By James Atkinson
There is no evidence whatsoever that an increase in retail liquor outlets will result in an increase in alcohol-related violence in the Australian community, the Australian Liquor Stores Association (ALSA) has reaffirmed.
The Harper Competition Policy Review Draft Report this week recommended that retail liquor licensing should be prioritised as part of a proposed review of regulatory restrictions.
The recommendation prompted a familiar refrain from the anti-alcohol lobby; that more retail alcohol outlets, as a result of deregulation, could lead to more alcohol-fuelled violence.
Responding to the claim, ALSA today said the facts demonstrate quite the reverse.
“NSW is fortunate to have excellent and robust data available from the NSW Bureau of Crime Statistics and Research which demonstrate that an increase in off-licences has no correlation with alcohol-related violence,” the Association said.
“The number of packaged (off-licence) liquor licences in NSW has increased by 38 per cent over the past five years, while at the same time alcohol-related violence has declined and the rates of domestic violence and assaults against Police have remained stable.”
NSW increase in packaged liquor outlets (2004 – 2013) vs rate of alcohol related assault per 100,000 population as per Bureau of Crime Statistics and Research (BOCSAR) data
The Association added that ABS data from April this year demonstrated that “Australians are drinking less pure alcohol overall than any time in the previous 15 years”.
“Numerous Government surveys including the Australian Bureau of Statistics, AIHW National Drug Strategy Household Surveys, The Australian Secondary Schools Alcohol and Drugs Survey all demonstrate that overall consumption and per capita consumption is falling, levels of risky drinking have stabilised or are falling while at the same time rates of abstinence – particularly among people below the legal drinking age and pregnant women – are increasing.”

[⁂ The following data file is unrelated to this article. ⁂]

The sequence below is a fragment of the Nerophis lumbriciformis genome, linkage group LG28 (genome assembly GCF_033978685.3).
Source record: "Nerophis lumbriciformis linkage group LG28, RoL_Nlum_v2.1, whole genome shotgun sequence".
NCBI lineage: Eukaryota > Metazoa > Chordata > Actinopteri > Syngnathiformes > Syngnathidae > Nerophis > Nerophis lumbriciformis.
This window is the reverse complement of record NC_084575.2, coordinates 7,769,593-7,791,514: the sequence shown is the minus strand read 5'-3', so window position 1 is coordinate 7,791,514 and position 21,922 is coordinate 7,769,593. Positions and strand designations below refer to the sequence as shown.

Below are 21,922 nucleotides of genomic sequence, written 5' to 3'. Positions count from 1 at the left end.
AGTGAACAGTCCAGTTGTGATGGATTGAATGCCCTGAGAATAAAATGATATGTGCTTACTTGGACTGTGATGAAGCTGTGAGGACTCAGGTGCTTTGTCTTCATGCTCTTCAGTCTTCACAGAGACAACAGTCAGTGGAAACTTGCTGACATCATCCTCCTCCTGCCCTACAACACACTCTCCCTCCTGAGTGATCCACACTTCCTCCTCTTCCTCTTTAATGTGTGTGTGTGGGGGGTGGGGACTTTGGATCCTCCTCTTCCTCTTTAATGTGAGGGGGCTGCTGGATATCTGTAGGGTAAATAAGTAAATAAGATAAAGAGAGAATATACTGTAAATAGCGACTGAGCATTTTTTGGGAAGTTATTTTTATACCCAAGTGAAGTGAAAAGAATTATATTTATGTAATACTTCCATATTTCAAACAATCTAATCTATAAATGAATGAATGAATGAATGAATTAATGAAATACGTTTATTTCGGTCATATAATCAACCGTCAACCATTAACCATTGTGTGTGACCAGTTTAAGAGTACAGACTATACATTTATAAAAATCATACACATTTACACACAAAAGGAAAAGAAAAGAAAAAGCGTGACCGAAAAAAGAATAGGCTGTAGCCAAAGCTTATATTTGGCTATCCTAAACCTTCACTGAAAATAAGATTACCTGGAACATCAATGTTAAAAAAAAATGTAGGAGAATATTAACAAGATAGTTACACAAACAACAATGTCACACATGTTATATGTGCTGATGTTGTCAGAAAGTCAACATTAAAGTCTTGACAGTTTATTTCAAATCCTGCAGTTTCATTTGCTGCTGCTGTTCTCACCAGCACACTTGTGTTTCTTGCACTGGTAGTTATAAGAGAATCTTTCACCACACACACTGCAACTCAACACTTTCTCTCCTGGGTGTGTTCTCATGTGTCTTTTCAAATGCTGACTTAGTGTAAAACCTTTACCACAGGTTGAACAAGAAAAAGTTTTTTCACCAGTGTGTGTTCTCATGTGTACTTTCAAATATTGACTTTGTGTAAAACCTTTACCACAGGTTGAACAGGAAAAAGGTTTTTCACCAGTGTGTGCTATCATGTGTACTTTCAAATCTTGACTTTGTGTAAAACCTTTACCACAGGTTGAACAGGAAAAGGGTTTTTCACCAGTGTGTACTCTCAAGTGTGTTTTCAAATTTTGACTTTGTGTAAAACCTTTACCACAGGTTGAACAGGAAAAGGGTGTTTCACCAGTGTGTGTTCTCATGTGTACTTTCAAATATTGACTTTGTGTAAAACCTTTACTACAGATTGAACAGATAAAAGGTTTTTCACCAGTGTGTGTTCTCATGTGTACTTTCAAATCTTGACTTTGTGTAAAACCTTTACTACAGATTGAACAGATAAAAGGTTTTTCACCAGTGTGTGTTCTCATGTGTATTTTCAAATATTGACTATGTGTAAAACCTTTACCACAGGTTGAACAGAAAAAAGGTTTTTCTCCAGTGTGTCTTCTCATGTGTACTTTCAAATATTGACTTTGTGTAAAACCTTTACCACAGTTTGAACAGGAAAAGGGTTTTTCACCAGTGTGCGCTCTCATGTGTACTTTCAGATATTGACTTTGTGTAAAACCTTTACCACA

“The majority of Australian adults (82.4 per cent of Australians aged over 18 years ) consume alcohol responsibly and it is important to distinguish between the moderate consumption of alcohol, which is a normal enjoyable aspect of life for the vast majority of adults, with the misuse of alcohol by a small minority,” ALSA said.
“The proportion of people abstaining rose from 17 per cent in 2007 to 19 per cent in 2010 (a statistically significant difference) and the largest increase in abstainers was seen among those aged 12–17.”
The Association said the data provides “clear evidence that alcohol-related harms in the community have declined during a period when consumers have benefited from increased availability, lower real costs, and increased competition through exposure to alcohol marketing”.
“Common-sense says it is now appropriate to review alcohol regulation through both an economic and healthy community social well-being lifestyle lens rather than purely a public health lobbyist perspective,” it said.
“ALSA is hopeful that the Harper Competition Policy Review Draft Report released this week will help identify ways to build the economy and promote investment, growth, job creation and benefits to retailers and consumers,” CEO Terry Mott said.